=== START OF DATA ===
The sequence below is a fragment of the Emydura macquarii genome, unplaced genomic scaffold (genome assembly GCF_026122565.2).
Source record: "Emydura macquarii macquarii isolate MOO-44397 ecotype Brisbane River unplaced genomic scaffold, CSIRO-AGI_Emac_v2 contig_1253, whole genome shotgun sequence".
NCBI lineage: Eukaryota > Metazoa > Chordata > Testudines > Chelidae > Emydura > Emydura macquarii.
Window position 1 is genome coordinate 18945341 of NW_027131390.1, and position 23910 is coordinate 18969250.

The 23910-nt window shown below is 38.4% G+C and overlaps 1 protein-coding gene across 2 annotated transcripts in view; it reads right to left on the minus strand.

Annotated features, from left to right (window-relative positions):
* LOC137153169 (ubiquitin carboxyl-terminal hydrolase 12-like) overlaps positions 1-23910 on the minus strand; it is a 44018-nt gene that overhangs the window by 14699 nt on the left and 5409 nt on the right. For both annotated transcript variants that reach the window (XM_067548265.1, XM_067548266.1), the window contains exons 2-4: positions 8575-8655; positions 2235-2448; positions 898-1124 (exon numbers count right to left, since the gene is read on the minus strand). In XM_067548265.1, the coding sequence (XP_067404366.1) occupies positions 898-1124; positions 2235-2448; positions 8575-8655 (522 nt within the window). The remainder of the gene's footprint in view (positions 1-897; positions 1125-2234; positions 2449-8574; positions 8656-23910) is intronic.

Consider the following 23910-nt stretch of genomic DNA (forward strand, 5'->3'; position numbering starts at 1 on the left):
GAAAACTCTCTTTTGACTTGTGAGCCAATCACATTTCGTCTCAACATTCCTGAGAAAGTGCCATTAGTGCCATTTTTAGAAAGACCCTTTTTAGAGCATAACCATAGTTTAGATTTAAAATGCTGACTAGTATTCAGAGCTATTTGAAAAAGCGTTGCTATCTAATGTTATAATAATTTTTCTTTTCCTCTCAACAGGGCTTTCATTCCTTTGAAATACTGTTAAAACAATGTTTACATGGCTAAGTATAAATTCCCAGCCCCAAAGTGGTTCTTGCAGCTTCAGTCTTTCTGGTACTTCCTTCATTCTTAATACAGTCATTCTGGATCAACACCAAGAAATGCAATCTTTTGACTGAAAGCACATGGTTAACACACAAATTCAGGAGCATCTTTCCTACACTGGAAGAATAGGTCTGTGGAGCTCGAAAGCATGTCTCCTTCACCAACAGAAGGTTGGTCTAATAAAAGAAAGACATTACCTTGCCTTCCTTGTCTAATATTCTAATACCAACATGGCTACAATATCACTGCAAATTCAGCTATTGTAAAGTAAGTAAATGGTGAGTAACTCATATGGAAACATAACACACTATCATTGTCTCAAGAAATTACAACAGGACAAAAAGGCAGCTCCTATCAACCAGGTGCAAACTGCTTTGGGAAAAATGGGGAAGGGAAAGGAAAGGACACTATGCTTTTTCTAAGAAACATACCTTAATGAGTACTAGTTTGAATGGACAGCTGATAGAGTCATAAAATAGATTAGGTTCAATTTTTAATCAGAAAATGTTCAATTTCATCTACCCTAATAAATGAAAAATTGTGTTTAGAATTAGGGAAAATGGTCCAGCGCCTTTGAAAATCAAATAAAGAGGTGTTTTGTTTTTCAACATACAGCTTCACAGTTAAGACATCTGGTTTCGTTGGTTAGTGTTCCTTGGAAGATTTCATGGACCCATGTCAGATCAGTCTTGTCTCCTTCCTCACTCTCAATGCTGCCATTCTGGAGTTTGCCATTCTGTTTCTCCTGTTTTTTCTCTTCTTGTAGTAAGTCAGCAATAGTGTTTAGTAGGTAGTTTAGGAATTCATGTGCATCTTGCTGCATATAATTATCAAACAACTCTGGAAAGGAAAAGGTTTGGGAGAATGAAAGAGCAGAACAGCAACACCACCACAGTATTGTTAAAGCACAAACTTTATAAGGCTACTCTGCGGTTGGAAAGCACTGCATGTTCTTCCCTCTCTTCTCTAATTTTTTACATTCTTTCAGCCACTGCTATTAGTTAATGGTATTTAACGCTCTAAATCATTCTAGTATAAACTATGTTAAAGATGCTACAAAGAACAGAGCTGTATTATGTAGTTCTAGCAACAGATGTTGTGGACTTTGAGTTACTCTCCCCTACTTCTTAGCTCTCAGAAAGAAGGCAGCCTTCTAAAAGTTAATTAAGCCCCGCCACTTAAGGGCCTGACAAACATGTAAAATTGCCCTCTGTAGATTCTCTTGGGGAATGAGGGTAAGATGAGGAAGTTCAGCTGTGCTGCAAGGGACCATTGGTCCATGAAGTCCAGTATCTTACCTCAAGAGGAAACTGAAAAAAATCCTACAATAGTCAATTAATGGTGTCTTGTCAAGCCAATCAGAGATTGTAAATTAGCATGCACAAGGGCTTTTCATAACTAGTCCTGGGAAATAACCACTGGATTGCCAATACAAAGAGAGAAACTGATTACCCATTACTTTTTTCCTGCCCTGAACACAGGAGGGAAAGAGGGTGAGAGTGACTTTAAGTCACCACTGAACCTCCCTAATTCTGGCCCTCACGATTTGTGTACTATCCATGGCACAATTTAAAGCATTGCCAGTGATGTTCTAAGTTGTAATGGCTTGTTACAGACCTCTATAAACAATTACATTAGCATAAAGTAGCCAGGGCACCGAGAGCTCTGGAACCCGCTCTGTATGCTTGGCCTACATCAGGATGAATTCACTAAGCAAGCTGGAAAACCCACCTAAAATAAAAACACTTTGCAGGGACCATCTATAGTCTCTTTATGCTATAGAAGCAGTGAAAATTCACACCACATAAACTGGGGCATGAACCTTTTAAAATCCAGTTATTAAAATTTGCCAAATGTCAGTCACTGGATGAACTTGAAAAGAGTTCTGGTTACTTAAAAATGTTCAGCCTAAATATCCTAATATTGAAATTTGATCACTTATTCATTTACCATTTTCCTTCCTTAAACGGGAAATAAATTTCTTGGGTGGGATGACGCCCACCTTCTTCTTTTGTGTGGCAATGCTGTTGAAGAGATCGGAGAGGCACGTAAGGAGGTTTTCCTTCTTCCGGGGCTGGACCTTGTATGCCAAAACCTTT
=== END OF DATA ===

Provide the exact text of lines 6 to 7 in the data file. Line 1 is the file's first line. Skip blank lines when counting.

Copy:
Annotated features, from left to right (window-relative positions):
* LOC137153169 (ubiquitin carboxyl-terminal hydrolase 12-like) overlaps positions 1-23910 on the minus strand; it is a 44018-nt gene that overhangs the window by 14699 nt on the left and 5409 nt on the right. For both annotated transcript variants that reach the window (XM_067548265.1, XM_067548266.1), the window contains exons 2-4: positions 8575-8655; positions 2235-2448; positions 898-1124 (exon numbers count right to left, since the gene is read on the minus strand). In XM_067548265.1, the coding sequence (XP_067404366.1) occupies positions 898-1124; positions 2235-2448; positions 8575-8655 (522 nt within the window). The remainder of the gene's footprint in view (positions 1-897; positions 1125-2234; positions 2449-8574; positions 8656-23910) is intronic.